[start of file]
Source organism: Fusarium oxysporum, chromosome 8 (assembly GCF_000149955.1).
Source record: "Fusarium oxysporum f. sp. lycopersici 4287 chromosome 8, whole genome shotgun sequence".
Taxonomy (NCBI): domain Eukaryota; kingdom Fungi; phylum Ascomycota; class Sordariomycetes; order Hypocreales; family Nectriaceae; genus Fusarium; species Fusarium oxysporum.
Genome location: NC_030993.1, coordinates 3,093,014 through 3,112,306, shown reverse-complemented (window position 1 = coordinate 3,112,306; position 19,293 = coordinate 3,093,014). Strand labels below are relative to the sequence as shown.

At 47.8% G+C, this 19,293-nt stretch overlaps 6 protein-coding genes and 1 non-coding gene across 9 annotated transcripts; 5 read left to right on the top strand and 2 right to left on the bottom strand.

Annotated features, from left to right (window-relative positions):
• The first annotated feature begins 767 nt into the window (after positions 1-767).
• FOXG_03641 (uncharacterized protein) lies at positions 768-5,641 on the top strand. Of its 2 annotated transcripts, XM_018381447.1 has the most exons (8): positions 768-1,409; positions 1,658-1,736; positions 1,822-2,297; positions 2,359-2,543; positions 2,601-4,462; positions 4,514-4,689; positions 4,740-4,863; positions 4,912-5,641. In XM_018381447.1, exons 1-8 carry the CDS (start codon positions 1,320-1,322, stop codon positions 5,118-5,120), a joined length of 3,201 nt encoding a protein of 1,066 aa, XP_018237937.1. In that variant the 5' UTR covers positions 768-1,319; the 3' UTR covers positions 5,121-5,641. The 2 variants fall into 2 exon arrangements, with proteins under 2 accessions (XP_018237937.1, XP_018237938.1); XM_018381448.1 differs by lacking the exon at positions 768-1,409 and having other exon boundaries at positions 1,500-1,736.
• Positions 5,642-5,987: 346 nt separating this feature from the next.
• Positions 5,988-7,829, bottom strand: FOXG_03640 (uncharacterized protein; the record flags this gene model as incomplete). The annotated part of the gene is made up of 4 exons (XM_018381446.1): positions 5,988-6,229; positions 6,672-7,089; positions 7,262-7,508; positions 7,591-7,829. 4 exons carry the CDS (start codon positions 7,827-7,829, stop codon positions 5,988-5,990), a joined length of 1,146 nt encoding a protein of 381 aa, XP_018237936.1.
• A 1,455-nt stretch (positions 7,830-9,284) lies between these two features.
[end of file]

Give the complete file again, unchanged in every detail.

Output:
Source organism: Fusarium oxysporum, chromosome 8 (assembly GCF_000149955.1).
Source record: "Fusarium oxysporum f. sp. lycopersici 4287 chromosome 8, whole genome shotgun sequence".
Taxonomy (NCBI): domain Eukaryota; kingdom Fungi; phylum Ascomycota; class Sordariomycetes; order Hypocreales; family Nectriaceae; genus Fusarium; species Fusarium oxysporum.
Genome location: NC_030993.1, coordinates 3,093,014 through 3,112,306, shown reverse-complemented (window position 1 = coordinate 3,112,306; position 19,293 = coordinate 3,093,014). Strand labels below are relative to the sequence as shown.

At 47.8% G+C, this 19,293-nt stretch overlaps 6 protein-coding genes and 1 non-coding gene across 9 annotated transcripts; 5 read left to right on the top strand and 2 right to left on the bottom strand.

Annotated features, from left to right (window-relative positions):
• The first annotated feature begins 767 nt into the window (after positions 1-767).
• FOXG_03641 (uncharacterized protein) lies at positions 768-5,641 on the top strand. Of its 2 annotated transcripts, XM_018381447.1 has the most exons (8): positions 768-1,409; positions 1,658-1,736; positions 1,822-2,297; positions 2,359-2,543; positions 2,601-4,462; positions 4,514-4,689; positions 4,740-4,863; positions 4,912-5,641. In XM_018381447.1, exons 1-8 carry the CDS (start codon positions 1,320-1,322, stop codon positions 5,118-5,120), a joined length of 3,201 nt encoding a protein of 1,066 aa, XP_018237937.1. In that variant the 5' UTR covers positions 768-1,319; the 3' UTR covers positions 5,121-5,641. The 2 variants fall into 2 exon arrangements, with proteins under 2 accessions (XP_018237937.1, XP_018237938.1); XM_018381448.1 differs by lacking the exon at positions 768-1,409 and having other exon boundaries at positions 1,500-1,736.
• Positions 5,642-5,987: 346 nt separating this feature from the next.
• Positions 5,988-7,829, bottom strand: FOXG_03640 (uncharacterized protein; the record flags this gene model as incomplete). The annotated part of the gene is made up of 4 exons (XM_018381446.1): positions 5,988-6,229; positions 6,672-7,089; positions 7,262-7,508; positions 7,591-7,829. 4 exons carry the CDS (start codon positions 7,827-7,829, stop codon positions 5,988-5,990), a joined length of 1,146 nt encoding a protein of 381 aa, XP_018237936.1.
• A 1,455-nt stretch (positions 7,830-9,284) lies between these two features.